widowerhood

wid·ow·er·hood

 (wĭd′ō-ər-ho͝od′)
n.
The condition or period of being a widower.

widowerhood

(ˈwɪdəʊərhʊd)
n
the condition or period of being a widower
References in classic literature ?
And add to that his widowerhood, his children, his ruined property, his debts, and the woman with whom he had fallen in love!
138]), while the colloquialism "Mum's the word," in the same stanza, suggests a jokey allusion to Graves's "mother, bride and layer-out." In the final version of the poem, however, these Gravesian touches are toned down, so that reference to Simpson's widowerhood is reduced to the laconic half line "His wife is gone," and the draft's repeated framing of their meeting against a spectacular sunset--in which a thundercloud like molten rock ("solid as bubbling jet" [p.
It was noticeable in his early widowerhood how deep the affection between him and his sons.
Widowerhood has no spotlight because it was seen as a transitory phase in the life of a man, somewhere between the most recent wife and the next.
He highlighted widowerhood and physical illness amongst reasons why the older Spanish population do not have sexual intercourse.
Still, the fact that at least one-third were remarried or in committed relationships with women renders van den Hoonaard's conclusions about the experience of widowerhood somewhat problematic.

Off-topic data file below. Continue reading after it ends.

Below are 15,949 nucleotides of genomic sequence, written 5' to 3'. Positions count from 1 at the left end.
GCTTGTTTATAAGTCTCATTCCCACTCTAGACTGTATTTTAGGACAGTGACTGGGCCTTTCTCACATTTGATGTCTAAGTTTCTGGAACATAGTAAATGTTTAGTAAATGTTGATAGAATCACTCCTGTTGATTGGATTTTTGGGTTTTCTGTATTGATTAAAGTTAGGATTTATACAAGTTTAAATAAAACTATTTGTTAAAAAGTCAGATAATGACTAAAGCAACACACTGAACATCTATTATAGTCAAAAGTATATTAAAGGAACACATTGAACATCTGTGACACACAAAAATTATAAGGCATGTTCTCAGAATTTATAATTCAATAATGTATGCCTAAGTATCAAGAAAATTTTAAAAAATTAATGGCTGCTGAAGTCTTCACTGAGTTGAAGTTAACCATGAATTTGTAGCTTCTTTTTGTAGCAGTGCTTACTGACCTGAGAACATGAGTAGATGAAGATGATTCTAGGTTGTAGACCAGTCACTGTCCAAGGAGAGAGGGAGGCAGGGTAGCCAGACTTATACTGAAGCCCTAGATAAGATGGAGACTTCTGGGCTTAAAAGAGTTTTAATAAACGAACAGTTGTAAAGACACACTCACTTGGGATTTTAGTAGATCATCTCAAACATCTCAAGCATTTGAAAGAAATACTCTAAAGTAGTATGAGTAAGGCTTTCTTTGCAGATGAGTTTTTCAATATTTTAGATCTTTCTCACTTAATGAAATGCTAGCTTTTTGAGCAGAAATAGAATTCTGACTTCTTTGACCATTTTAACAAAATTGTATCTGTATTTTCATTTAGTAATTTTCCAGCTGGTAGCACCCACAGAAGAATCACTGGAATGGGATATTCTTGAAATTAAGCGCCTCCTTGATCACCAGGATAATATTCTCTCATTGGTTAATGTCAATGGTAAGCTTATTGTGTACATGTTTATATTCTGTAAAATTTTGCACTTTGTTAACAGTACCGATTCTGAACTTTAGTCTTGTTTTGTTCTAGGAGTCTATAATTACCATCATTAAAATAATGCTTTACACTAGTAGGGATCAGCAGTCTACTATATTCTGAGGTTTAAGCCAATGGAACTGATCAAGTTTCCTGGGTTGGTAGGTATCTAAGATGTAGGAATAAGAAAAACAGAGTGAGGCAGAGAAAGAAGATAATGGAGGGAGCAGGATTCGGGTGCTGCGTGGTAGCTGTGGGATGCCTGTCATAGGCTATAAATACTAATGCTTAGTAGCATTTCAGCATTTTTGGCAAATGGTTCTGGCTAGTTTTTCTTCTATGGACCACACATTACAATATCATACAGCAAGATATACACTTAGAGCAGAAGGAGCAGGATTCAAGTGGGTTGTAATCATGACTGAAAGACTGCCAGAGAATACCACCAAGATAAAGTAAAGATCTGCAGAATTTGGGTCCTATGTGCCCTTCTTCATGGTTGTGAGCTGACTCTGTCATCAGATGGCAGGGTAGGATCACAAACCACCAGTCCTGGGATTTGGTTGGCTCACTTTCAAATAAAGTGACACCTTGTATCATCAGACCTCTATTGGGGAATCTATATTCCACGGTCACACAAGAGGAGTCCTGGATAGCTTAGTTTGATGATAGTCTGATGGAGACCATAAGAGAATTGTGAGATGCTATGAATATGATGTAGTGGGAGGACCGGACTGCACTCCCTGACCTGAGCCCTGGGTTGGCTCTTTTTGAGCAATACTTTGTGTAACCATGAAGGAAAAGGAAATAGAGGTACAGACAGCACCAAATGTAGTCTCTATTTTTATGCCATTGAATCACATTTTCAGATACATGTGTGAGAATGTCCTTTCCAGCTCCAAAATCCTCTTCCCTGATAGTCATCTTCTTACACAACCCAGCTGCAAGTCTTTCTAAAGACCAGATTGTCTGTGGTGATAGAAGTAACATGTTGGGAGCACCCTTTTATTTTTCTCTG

Among their topics are older parents and their adult children, brothers and sisters, grandparenting, widowhood and widowerhood, and implications of globalization and transnational communities for family life in old age.
There was something undeniably appealing about Luckan's tales of his fine breeding, that of his racehorses, their shared manorial residence in Shropshire, and his state of widowerhood. He hadn't mentioned a weak heart but, as Andrea was fond of saying, "hope springs eternal, doesn't it, luv?"
Thus Jerome, consoling his friend Pammachius on his widowerhood, urges him to "seek him on your bed at night whom your soul loves" (Song of Songs 3:1), to confess, "I sleep, but my heart wakes" (5:2).
Their respective routes to widowerhood affected their kinship ties, specifically whether they had children, grandchildren, and in-laws.
Through recurring widowerhood and judicious remarriage he became a very wealthy man; his generosity and love of the arts, particularly music, were legendary.